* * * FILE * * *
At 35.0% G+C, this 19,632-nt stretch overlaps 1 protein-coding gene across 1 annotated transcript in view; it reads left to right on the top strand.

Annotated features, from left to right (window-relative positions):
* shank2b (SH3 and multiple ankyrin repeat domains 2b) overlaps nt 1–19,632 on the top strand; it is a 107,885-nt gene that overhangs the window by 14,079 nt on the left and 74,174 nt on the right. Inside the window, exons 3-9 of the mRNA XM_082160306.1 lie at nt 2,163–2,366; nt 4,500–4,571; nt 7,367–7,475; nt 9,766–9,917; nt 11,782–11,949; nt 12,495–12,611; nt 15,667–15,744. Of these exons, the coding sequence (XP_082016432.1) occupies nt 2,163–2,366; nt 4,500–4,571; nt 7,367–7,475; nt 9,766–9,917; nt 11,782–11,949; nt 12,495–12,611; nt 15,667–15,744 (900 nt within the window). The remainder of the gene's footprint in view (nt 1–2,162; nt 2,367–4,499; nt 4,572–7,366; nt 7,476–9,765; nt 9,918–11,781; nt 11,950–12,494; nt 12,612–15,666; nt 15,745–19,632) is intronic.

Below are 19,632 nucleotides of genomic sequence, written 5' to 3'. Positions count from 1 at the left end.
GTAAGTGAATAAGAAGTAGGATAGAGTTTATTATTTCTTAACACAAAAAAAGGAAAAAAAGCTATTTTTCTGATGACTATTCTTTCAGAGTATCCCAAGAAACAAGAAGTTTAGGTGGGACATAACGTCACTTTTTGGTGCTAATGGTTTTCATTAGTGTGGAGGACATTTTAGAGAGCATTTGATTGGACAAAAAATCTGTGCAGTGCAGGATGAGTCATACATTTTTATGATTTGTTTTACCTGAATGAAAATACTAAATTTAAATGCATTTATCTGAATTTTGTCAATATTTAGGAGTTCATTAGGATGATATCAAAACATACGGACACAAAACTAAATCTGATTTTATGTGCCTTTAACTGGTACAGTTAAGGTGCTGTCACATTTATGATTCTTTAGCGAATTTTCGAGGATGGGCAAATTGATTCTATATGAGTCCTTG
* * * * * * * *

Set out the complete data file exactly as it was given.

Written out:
At 35.0% G+C, this 19,632-nt stretch overlaps 1 protein-coding gene across 1 annotated transcript in view; it reads left to right on the top strand.

Annotated features, from left to right (window-relative positions):
* shank2b (SH3 and multiple ankyrin repeat domains 2b) overlaps nt 1–19,632 on the top strand; it is a 107,885-nt gene that overhangs the window by 14,079 nt on the left and 74,174 nt on the right. Inside the window, exons 3-9 of the mRNA XM_082160306.1 lie at nt 2,163–2,366; nt 4,500–4,571; nt 7,367–7,475; nt 9,766–9,917; nt 11,782–11,949; nt 12,495–12,611; nt 15,667–15,744. Of these exons, the coding sequence (XP_082016432.1) occupies nt 2,163–2,366; nt 4,500–4,571; nt 7,367–7,475; nt 9,766–9,917; nt 11,782–11,949; nt 12,495–12,611; nt 15,667–15,744 (900 nt within the window). The remainder of the gene's footprint in view (nt 1–2,162; nt 2,367–4,499; nt 4,572–7,366; nt 7,476–9,765; nt 9,918–11,781; nt 11,950–12,494; nt 12,612–15,666; nt 15,745–19,632) is intronic.

Below are 19,632 nucleotides of genomic sequence, written 5' to 3'. Positions count from 1 at the left end.
GTAAGTGAATAAGAAGTAGGATAGAGTTTATTATTTCTTAACACAAAAAAAGGAAAAAAAGCTATTTTTCTGATGACTATTCTTTCAGAGTATCCCAAGAAACAAGAAGTTTAGGTGGGACATAACGTCACTTTTTGGTGCTAATGGTTTTCATTAGTGTGGAGGACATTTTAGAGAGCATTTGATTGGACAAAAAATCTGTGCAGTGCAGGATGAGTCATACATTTTTATGATTTGTTTTACCTGAATGAAAATACTAAATTTAAATGCATTTATCTGAATTTTGTCAATATTTAGGAGTTCATTAGGATGATATCAAAACATACGGACACAAAACTAAATCTGATTTTATGTGCCTTTAACTGGTACAGTTAAGGTGCTGTCACATTTATGATTCTTTAGCGAATTTTCGAGGATGGGCAAATTGATTCTATATGAGTCCTTG